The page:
Russia is one of 47 member countries in the Council of Europe, the continent’s leading human rights organization, but routinely dismisses its criticism.

‘Trend toward deterioration’

Navalny and his anti-corruption campaign team have been harassed and attacked numerous times by police and Kremlin supporters. In April, a man threw a chemical sanitizer in the Russian opposition leader’s face, causing a chemical burn that required eye surgery and left him partially blind.

Navalny supporter Nikolai Lyaskin was reportedly attacked in Moscow this month with an iron pipe.

In an exclusive interview with VOA reporter Galperovich on September 26, Navalny expressed dismay at the repressive trend.  

“We currently see a trend toward deterioration: At first it was fines, then administrative arrests, and now it is fabrication of criminal charges [and] house arrest,” he said.

Navalny said the trend is reminiscent of how Soviet leader Josef Stalin’s Great Purge began in 1937.

“The capabilities of propaganda are mostly exhausted: You turn on the TV, which from morning until night is talking about beautiful North Korea, awful Ukraine, ‘gay’ Europe, et cetera. It is already impossible there [on TV] to fan the flames higher. Therefore, they are using repression to take people off the streets, to intimidate them,” Navalny said.

Challenging Putin

Navalny plans to challenge Vladimir Putin in Russia’s March presidential election, though Putin has made no official announcement to run in a bid to continue his 17 years as leader.

The Russian opposition leader has been campaigning in cities across the country despite the central election commission declaring him ineligible because of a suspended prison sentence. Navalny’s supporters and numerous independent analysts back up his view that the sentence was politically motivated.

The Council of Europe’s Committee of Ministers on September 21 demanded that Navalny be allowed to take part in the elections and that the fraud case against him and opposition politician Pyotr Ofitserov be re-examined.

In the interview Tuesday with Galperovich, Navalny expressed doubt that Russian authorities would act on the European ministers’ demand.

“I do not think that international structures can affect that much; at least, we have not in recent years seen international structures somehow straightforwardly affecting the internal political situation in Russia,” Navalny said.

But he said the resolution was satisfying nonetheless. “It is probably the best of all possible rulings we could hope for,” he said. “It quite clearly and distinctly shows that, first of all, the ruling of the European Court of Human Rights was not implemented and, secondly, that there is a demand there for my admission to the elections.”

The European Court of Human Rights had demanded Navalny’s 2013 fraud case be retried because it violated the defendant’s right to a fair trial. Russia’s Supreme Court ordered a retrial in July that resulted in the same verdict and a suspended sentence.

Analysts: Russia May Be Helping Catalonia Secessionists

Catalonia’s secessionists, who are trying to organize an independence vote from Spain on Sunday, may be getting aid from Russia as part of the Kremlin’s ongoing strategy to destabilize the European Union, according to European Union analysts.

Spain’s central government has deployed thousands of police to contain expected disorder. They have threatened local officials who support the referendum with stiff fines and jail. Spain’s constitutional court has declared the pending vote illegal.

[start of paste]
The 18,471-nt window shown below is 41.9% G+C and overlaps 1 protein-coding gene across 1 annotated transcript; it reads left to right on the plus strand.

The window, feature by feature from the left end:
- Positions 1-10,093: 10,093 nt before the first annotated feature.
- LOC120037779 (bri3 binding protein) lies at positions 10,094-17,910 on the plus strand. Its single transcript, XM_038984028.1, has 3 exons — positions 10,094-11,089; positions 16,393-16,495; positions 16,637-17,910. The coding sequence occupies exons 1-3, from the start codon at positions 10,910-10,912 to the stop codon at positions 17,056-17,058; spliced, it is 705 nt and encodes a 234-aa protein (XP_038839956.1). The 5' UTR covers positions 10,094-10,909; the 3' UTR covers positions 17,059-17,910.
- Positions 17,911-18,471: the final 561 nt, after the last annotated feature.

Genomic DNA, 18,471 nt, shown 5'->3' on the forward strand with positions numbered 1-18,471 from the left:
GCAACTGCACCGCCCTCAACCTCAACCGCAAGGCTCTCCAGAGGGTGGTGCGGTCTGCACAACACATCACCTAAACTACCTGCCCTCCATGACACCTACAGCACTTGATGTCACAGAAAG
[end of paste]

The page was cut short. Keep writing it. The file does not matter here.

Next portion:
Despite what some see as a heavy-handed response by Madrid, the United States and most EU governments have backed Spanish Prime Minister Mariano Rajoy in his efforts to keep Spain united.

Russian state media have disseminated reports consistently favorable to Catalan independence in a move some analysts consider to be Moscow’s latest attempt to interfere in Western electoral processes.

The Kremlin has taken no public position on the referendum, calling it an “internal” matter for Spain.

Russia’s use of hacked information and dissemination of “fake news,” however, has been detected in recent Western electoral events,  including the 2016 U.S. elections, Britain’s decision to leave the EU, or Brexit, and the just-concluded German elections.

“It’s not that Russia necessarily wants the independence of Catalonia. What it’s principally seeking is to foment divisions to gradually undermine Europe’s democracy and institutions,” said Brett Schaffer, an analyst of the Alliance to Safeguard Democracy, a project supported by the German Marshall Fund, which monitors pro-Kremlin information networks.

The Russian social media outlet Voice of Europe (@V_of_Europe) has run such headlines as “The EU refuses to intervene in Catalonia even as Spain violates basic human rights,” calling Catalonia’s referendum “a time bomb that threatens to destroy the EU.”

The internationally broadcast Russian Television, or RT, alleged on September 20 that a “state of siege” has been imposed on Catalonia and dubbed cruise liners chartered to house additional police agents being deployed to the Catalonia as “Ships of Repression.”

The Russian digital newspaper Vzglyad borrowed a page from the Western media’s treatment of uprisings against Soviet domination in Eastern Europe during the Cold War, with the September 20 headline “Spain brutally suppresses the Catalan Spring.”

Some editorials and Kremlin-sponsored academics took note of how the U.S. and EU neglected to recognize a Russian-sponsored Crimean referendum approving reunification with Russia and compared that with their current indifference toward the Catalan vote.

Catalan secessionist politician Enric Folch, who is international secretary of the Catalan Solidarity Party for Independence, has said on Russian media that a Catalan state would support Moscow in world forums and recognize the independence of territories of Abkhasia and South Ossetia, which separated from Georgia with Russian support.

Folch was a star participant at a Kremlin-sponsored conference of independence movements in Moscow last year.

David Alendete, an investigative reporter with the newspaper El Pais, said the conference was organized by a Russian lawyer who is defending Russian computer hackers arrested in Spain and is wanted by the FBI in connection with the hacking of Hillary Clinton’s 2016 presidential election campaign in the U.S.